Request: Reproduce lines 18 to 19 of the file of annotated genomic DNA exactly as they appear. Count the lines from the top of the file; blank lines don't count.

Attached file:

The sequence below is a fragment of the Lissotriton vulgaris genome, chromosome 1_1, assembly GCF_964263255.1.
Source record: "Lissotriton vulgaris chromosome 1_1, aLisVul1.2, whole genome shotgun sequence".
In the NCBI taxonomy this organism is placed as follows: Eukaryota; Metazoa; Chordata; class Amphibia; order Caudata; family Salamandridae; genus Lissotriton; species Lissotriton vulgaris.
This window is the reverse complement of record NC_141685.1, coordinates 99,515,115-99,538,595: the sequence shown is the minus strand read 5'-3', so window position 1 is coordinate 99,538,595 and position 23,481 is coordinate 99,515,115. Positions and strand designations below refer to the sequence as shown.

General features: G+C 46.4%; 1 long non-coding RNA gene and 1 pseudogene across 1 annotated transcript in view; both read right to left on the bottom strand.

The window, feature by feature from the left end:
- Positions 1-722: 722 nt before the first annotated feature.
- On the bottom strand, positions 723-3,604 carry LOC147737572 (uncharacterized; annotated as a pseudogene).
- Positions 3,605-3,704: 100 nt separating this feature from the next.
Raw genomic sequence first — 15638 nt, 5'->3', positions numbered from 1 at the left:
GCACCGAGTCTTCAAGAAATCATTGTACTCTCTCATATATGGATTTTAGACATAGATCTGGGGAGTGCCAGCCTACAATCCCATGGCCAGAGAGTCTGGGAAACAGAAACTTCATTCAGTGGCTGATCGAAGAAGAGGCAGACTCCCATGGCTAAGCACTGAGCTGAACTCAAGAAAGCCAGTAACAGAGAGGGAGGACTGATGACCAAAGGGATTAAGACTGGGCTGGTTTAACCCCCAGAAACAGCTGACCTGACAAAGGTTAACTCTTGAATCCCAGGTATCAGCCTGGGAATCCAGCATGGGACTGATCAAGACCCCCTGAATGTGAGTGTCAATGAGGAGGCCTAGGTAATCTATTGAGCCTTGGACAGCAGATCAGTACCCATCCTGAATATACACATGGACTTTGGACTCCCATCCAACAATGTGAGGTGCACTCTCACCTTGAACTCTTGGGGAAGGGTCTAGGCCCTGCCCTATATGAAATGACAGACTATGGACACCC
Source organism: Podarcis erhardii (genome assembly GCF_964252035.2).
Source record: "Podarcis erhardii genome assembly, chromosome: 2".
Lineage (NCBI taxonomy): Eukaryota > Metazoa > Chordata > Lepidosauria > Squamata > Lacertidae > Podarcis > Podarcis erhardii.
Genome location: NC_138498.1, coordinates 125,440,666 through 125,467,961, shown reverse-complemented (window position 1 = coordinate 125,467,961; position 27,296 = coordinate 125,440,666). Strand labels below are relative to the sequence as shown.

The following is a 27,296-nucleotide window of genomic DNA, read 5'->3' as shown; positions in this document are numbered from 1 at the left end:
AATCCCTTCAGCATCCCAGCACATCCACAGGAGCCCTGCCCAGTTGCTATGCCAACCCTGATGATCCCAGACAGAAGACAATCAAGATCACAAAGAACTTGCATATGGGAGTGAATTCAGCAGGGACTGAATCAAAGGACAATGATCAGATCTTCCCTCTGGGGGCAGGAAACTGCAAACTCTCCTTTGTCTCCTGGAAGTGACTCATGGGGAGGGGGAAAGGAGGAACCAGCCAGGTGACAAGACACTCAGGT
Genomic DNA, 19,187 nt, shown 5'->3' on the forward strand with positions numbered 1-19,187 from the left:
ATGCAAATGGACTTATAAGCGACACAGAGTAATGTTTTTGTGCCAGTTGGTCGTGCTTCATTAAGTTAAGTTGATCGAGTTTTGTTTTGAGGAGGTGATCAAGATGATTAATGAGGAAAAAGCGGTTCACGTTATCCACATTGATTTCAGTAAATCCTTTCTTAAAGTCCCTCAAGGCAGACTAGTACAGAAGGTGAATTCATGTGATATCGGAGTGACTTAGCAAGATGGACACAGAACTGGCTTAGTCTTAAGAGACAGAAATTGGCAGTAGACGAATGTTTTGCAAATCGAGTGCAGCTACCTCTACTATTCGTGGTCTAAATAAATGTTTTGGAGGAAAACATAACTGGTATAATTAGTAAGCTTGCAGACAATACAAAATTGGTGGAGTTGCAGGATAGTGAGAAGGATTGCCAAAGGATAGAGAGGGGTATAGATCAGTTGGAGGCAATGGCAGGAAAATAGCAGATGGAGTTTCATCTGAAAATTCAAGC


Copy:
Genomic DNA, 19,187 nt, shown 5'->3' on the forward strand with positions numbered 1-19,187 from the left:
ATGCAAATGGACTTATAAGCGACACAGAGTAATGTTTTTGTGCCAGTTGGTCGTGCTTCATTAAGTTAAGTTGATCGAGTTTTGTTTTGAGGAGGTGATCAAGATGATTAATGAGGAAAAAGCGGTTCACGTTATCCACATTGATTTCAGTAAATCCTTTCTTAAAGTCCCTCAAGGCAGACTAGTACAGAAGGTGAATTCATGTGATATCGGAGTGACTTAGCAAGATGGACACAGAACTGGCTTAGTCTTAAGAGACAGAAATTGGCAGTAGACGAATGTTTTGCAAATCGAGTGCAGCTACCTCTACTATTCGTGGTCTAAATAAATGTTTTGGAGGAAAACATAACTGGTATAATTAGTAAGCTTGCAGACAATACAAAATTGGTGGAGTTGCAGGATAGTGAGAAGGATTGCCAAAGGATAGAGAGGGGTATAGATCAGTTGGAGGCAATGGCAGGAAAATAGCAGATGGAGTTTCATCTGAAAATTCAAGC